This life-size marble figure depicts a nude nymph, who having removed her robes, is poised to bath herself. The subject is drawn from Greek mythology, where nymphs are associated with springs, and expertly hewn with a neo-classical elegance of form and purity of line.
Jules Blanchard (1832-1916) was born in Puiseaux where his natural talent for drawing and sculpture won him an apprenticeship in the Paris atelier of François Jouffroy (1806-1882) alongside Louis-Ernest Barrias, Alexandre Falguière and Antonin Mercié.
In addition to on-going commissions in his hometown of Puiseaux, Blanchard was heavily involved, like many of his contemporaries, in the reconstruction of the Paris Hôtel de Ville from 1875, contributing an over-life-size bronze La Science for the forecourt and various internal and external architectural sculptures. Blanchard was made a Chevalier de la Légion d'Honneur in 1881. He won medals at the 1866, 1867 and 1873 Salons, a médaille d'Or at the Exposition Universelle of 1889, and was a member of the jury for the 1900 exhibition. The present figure is similar in scale and subject to Blanchard's marble of Andromeda which was exhibited at the Salon of 1892 and subsequently donated to the Musée des Beaux-Arts de Nantes in 1901. In 1912 it was acquired by the Musée du Luxembourg where it remains on display in the gardens. His marble La Bocca de la Verita, is also displayed in the Jardin du Luxembourg, Paris.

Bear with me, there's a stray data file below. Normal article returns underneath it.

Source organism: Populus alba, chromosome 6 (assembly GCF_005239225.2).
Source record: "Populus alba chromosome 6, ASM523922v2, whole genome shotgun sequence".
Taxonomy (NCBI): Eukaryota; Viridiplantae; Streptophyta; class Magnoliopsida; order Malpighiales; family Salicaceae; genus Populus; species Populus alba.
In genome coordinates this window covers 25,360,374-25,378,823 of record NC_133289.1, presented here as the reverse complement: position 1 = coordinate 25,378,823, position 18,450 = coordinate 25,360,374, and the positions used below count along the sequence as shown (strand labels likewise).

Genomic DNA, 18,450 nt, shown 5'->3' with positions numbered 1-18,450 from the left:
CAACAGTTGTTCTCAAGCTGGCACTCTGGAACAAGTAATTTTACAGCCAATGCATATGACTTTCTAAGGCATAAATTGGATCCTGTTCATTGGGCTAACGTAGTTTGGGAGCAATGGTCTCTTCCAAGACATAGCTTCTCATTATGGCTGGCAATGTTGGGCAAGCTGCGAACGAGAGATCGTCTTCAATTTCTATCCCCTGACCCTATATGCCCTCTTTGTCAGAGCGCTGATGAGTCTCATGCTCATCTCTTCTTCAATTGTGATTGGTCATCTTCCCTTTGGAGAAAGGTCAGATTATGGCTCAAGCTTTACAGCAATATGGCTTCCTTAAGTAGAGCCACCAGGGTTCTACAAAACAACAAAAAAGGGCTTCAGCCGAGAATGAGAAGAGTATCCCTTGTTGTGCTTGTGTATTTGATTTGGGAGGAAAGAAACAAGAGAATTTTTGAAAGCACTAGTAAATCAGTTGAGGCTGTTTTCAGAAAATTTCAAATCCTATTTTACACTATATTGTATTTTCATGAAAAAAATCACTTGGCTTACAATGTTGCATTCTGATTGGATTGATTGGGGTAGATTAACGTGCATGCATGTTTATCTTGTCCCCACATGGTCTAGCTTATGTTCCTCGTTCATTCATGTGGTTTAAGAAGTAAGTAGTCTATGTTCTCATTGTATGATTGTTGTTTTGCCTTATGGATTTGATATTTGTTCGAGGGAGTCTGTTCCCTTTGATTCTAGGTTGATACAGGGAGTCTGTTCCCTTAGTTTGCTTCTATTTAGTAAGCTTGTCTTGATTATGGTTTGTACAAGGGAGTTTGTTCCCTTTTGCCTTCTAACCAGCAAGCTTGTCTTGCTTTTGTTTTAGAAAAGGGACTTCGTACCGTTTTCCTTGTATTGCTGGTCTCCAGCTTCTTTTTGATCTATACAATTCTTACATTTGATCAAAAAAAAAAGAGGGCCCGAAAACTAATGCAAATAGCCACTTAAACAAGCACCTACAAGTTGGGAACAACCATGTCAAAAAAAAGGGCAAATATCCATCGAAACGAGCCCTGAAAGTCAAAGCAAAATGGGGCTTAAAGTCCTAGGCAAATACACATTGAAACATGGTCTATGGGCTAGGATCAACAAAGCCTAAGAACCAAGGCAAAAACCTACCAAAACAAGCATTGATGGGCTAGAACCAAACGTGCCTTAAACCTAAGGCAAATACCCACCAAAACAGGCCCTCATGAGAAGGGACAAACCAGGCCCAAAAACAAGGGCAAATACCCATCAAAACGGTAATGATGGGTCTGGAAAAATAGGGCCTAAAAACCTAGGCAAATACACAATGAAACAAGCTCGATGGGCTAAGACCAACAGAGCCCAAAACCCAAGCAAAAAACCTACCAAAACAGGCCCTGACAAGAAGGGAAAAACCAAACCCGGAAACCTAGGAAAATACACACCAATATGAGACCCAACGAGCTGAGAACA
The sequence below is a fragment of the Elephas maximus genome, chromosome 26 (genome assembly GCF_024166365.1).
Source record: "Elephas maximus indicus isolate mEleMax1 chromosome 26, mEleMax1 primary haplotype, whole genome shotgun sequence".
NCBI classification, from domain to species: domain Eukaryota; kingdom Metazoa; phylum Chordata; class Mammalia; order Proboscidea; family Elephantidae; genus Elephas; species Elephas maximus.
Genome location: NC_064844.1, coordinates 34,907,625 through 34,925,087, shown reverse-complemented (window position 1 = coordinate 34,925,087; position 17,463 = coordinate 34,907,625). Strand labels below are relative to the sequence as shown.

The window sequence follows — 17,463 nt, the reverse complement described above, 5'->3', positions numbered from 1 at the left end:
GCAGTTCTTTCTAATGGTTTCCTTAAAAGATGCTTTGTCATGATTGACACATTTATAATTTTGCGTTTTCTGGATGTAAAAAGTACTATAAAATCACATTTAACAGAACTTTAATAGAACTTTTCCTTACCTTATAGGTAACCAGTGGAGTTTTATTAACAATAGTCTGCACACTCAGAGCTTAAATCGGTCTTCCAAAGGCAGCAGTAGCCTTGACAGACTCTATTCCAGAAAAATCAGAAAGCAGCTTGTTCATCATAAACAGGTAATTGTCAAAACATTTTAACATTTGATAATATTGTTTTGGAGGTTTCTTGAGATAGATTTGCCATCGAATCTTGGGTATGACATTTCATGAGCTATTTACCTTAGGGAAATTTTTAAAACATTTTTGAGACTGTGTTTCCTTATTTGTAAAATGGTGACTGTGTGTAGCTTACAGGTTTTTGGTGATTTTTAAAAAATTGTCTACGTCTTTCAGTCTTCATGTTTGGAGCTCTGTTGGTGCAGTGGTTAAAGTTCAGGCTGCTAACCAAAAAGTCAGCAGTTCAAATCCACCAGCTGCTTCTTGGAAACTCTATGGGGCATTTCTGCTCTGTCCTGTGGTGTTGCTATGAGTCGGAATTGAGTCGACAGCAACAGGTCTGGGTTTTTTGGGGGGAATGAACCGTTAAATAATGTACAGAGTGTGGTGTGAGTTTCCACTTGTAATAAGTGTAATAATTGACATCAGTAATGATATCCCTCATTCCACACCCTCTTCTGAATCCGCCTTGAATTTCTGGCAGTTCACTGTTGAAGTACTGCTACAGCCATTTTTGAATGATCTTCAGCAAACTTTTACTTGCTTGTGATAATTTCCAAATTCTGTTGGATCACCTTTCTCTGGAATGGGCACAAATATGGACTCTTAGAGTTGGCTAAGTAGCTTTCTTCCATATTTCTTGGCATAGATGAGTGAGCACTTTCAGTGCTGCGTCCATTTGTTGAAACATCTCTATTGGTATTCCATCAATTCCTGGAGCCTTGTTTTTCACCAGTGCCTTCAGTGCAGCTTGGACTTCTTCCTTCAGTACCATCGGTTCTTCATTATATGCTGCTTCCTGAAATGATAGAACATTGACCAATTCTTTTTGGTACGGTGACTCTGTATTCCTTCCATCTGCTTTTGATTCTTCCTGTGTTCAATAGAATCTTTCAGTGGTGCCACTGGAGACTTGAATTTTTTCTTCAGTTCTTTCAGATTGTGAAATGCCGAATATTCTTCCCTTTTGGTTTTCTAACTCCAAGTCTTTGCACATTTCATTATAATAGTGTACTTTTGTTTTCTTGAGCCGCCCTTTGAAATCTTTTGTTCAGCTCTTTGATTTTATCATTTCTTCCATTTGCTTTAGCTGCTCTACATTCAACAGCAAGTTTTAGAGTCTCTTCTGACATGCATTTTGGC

Surviving examples of marble statuary by Blanchard, particularly on such a grand scale as here, are rare.